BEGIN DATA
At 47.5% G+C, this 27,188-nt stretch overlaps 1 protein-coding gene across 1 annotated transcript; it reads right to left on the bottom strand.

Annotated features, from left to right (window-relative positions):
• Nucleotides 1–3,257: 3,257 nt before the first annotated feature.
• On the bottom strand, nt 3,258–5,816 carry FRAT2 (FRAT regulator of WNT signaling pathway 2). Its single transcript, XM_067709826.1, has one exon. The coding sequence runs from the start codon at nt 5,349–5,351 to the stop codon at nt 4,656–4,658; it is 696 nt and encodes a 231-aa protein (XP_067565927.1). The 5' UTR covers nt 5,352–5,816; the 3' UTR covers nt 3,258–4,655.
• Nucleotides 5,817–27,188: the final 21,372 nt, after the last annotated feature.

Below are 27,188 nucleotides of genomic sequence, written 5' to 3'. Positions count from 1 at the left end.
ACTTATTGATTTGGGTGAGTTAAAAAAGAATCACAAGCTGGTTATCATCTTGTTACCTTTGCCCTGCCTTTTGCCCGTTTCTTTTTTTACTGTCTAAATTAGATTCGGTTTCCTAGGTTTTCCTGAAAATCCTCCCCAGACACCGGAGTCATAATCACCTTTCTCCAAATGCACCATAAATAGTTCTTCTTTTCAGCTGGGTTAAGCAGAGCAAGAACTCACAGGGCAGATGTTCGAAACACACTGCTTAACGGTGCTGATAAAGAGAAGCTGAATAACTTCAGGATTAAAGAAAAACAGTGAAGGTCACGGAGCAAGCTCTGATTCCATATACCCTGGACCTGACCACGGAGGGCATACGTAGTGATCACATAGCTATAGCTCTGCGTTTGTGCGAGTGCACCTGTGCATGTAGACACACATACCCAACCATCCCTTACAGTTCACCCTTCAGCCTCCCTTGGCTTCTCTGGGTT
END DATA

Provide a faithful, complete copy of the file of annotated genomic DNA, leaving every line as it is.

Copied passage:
At 47.5% G+C, this 27,188-nt stretch overlaps 1 protein-coding gene across 1 annotated transcript; it reads right to left on the bottom strand.

Annotated features, from left to right (window-relative positions):
• Nucleotides 1–3,257: 3,257 nt before the first annotated feature.
• On the bottom strand, nt 3,258–5,816 carry FRAT2 (FRAT regulator of WNT signaling pathway 2). Its single transcript, XM_067709826.1, has one exon. The coding sequence runs from the start codon at nt 5,349–5,351 to the stop codon at nt 4,656–4,658; it is 696 nt and encodes a 231-aa protein (XP_067565927.1). The 5' UTR covers nt 5,352–5,816; the 3' UTR covers nt 3,258–4,655.
• Nucleotides 5,817–27,188: the final 21,372 nt, after the last annotated feature.

Below are 27,188 nucleotides of genomic sequence, written 5' to 3'. Positions count from 1 at the left end.
ACTTATTGATTTGGGTGAGTTAAAAAAGAATCACAAGCTGGTTATCATCTTGTTACCTTTGCCCTGCCTTTTGCCCGTTTCTTTTTTTACTGTCTAAATTAGATTCGGTTTCCTAGGTTTTCCTGAAAATCCTCCCCAGACACCGGAGTCATAATCACCTTTCTCCAAATGCACCATAAATAGTTCTTCTTTTCAGCTGGGTTAAGCAGAGCAAGAACTCACAGGGCAGATGTTCGAAACACACTGCTTAACGGTGCTGATAAAGAGAAGCTGAATAACTTCAGGATTAAAGAAAAACAGTGAAGGTCACGGAGCAAGCTCTGATTCCATATACCCTGGACCTGACCACGGAGGGCATACGTAGTGATCACATAGCTATAGCTCTGCGTTTGTGCGAGTGCACCTGTGCATGTAGACACACATACCCAACCATCCCTTACAGTTCACCCTTCAGCCTCCCTTGGCTTCTCTGGGTT